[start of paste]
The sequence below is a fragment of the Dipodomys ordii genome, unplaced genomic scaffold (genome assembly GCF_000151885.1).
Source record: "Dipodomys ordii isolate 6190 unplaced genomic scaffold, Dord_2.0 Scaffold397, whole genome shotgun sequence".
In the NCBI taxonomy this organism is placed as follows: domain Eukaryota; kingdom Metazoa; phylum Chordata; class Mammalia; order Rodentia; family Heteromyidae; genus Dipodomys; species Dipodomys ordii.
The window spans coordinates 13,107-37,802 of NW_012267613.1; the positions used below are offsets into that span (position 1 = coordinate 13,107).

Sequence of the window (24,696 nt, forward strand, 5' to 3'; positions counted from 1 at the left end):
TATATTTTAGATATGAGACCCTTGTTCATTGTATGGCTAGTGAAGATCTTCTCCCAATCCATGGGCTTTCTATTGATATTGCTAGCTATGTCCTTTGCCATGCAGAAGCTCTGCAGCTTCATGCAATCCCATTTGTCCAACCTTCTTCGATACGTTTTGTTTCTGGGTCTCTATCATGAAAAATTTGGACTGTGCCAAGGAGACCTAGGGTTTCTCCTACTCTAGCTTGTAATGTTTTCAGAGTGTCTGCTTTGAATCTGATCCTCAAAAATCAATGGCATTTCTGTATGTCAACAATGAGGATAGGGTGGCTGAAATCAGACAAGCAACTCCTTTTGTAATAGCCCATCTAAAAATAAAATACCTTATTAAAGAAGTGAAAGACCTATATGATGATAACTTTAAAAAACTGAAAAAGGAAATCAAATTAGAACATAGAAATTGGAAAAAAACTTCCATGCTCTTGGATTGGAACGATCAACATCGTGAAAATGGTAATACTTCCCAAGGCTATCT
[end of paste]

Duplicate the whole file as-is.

The sequence below is a fragment of the Dipodomys ordii genome, unplaced genomic scaffold (genome assembly GCF_000151885.1).
Source record: "Dipodomys ordii isolate 6190 unplaced genomic scaffold, Dord_2.0 Scaffold397, whole genome shotgun sequence".
In the NCBI taxonomy this organism is placed as follows: domain Eukaryota; kingdom Metazoa; phylum Chordata; class Mammalia; order Rodentia; family Heteromyidae; genus Dipodomys; species Dipodomys ordii.
The window spans coordinates 13,107-37,802 of NW_012267613.1; the positions used below are offsets into that span (position 1 = coordinate 13,107).

Sequence of the window (24,696 nt, forward strand, 5' to 3'; positions counted from 1 at the left end):
TATATTTTAGATATGAGACCCTTGTTCATTGTATGGCTAGTGAAGATCTTCTCCCAATCCATGGGCTTTCTATTGATATTGCTAGCTATGTCCTTTGCCATGCAGAAGCTCTGCAGCTTCATGCAATCCCATTTGTCCAACCTTCTTCGATACGTTTTGTTTCTGGGTCTCTATCATGAAAAATTTGGACTGTGCCAAGGAGACCTAGGGTTTCTCCTACTCTAGCTTGTAATGTTTTCAGAGTGTCTGCTTTGAATCTGATCCTCAAAAATCAATGGCATTTCTGTATGTCAACAATGAGGATAGGGTGGCTGAAATCAGACAAGCAACTCCTTTTGTAATAGCCCATCTAAAAATAAAATACCTTATTAAAGAAGTGAAAGACCTATATGATGATAACTTTAAAAAACTGAAAAAGGAAATCAAATTAGAACATAGAAATTGGAAAAAAACTTCCATGCTCTTGGATTGGAACGATCAACATCGTGAAAATGGTAATACTTCCCAAGGCTATCT